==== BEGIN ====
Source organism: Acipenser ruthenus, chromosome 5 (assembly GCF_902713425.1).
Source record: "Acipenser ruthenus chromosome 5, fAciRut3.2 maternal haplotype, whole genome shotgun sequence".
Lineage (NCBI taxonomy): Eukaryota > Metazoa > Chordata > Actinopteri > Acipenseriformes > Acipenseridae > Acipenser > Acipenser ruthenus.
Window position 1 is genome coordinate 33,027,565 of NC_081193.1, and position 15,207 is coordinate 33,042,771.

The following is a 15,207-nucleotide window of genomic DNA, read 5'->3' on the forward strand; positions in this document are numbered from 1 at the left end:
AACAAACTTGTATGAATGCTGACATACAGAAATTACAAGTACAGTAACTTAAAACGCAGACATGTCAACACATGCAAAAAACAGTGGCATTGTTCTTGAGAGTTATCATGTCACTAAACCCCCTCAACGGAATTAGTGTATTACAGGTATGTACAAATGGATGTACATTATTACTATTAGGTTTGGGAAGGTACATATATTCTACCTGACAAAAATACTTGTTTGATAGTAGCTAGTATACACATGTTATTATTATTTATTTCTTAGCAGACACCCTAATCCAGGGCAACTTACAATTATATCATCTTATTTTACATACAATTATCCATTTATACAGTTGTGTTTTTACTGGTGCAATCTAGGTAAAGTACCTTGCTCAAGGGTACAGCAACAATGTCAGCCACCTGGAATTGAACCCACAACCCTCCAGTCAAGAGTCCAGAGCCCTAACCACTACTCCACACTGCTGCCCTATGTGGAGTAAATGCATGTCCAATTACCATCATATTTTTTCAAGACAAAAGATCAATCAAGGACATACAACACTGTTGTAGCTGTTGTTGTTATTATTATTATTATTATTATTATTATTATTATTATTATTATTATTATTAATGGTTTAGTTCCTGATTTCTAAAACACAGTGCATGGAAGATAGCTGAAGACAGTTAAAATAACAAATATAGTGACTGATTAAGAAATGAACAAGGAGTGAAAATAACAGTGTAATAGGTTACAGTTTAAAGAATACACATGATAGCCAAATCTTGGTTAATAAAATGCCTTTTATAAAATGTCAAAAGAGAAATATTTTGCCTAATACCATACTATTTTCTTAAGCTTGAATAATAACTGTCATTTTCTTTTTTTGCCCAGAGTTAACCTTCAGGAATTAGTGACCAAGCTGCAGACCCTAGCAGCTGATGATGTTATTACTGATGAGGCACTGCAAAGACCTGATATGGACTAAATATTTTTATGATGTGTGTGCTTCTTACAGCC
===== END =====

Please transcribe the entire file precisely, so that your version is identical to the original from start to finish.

Source organism: Acipenser ruthenus, chromosome 5 (assembly GCF_902713425.1).
Source record: "Acipenser ruthenus chromosome 5, fAciRut3.2 maternal haplotype, whole genome shotgun sequence".
Lineage (NCBI taxonomy): Eukaryota > Metazoa > Chordata > Actinopteri > Acipenseriformes > Acipenseridae > Acipenser > Acipenser ruthenus.
Window position 1 is genome coordinate 33,027,565 of NC_081193.1, and position 15,207 is coordinate 33,042,771.

The following is a 15,207-nucleotide window of genomic DNA, read 5'->3' on the forward strand; positions in this document are numbered from 1 at the left end:
AACAAACTTGTATGAATGCTGACATACAGAAATTACAAGTACAGTAACTTAAAACGCAGACATGTCAACACATGCAAAAAACAGTGGCATTGTTCTTGAGAGTTATCATGTCACTAAACCCCCTCAACGGAATTAGTGTATTACAGGTATGTACAAATGGATGTACATTATTACTATTAGGTTTGGGAAGGTACATATATTCTACCTGACAAAAATACTTGTTTGATAGTAGCTAGTATACACATGTTATTATTATTTATTTCTTAGCAGACACCCTAATCCAGGGCAACTTACAATTATATCATCTTATTTTACATACAATTATCCATTTATACAGTTGTGTTTTTACTGGTGCAATCTAGGTAAAGTACCTTGCTCAAGGGTACAGCAACAATGTCAGCCACCTGGAATTGAACCCACAACCCTCCAGTCAAGAGTCCAGAGCCCTAACCACTACTCCACACTGCTGCCCTATGTGGAGTAAATGCATGTCCAATTACCATCATATTTTTTCAAGACAAAAGATCAATCAAGGACATACAACACTGTTGTAGCTGTTGTTGTTATTATTATTATTATTATTATTATTATTATTATTATTATTATTATTATTAATGGTTTAGTTCCTGATTTCTAAAACACAGTGCATGGAAGATAGCTGAAGACAGTTAAAATAACAAATATAGTGACTGATTAAGAAATGAACAAGGAGTGAAAATAACAGTGTAATAGGTTACAGTTTAAAGAATACACATGATAGCCAAATCTTGGTTAATAAAATGCCTTTTATAAAATGTCAAAAGAGAAATATTTTGCCTAATACCATACTATTTTCTTAAGCTTGAATAATAACTGTCATTTTCTTTTTTTGCCCAGAGTTAACCTTCAGGAATTAGTGACCAAGCTGCAGACCCTAGCAGCTGATGATGTTATTACTGATGAGGCACTGCAAAGACCTGATATGGACTAAATATTTTTATGATGTGTGTGCTTCTTACAGCC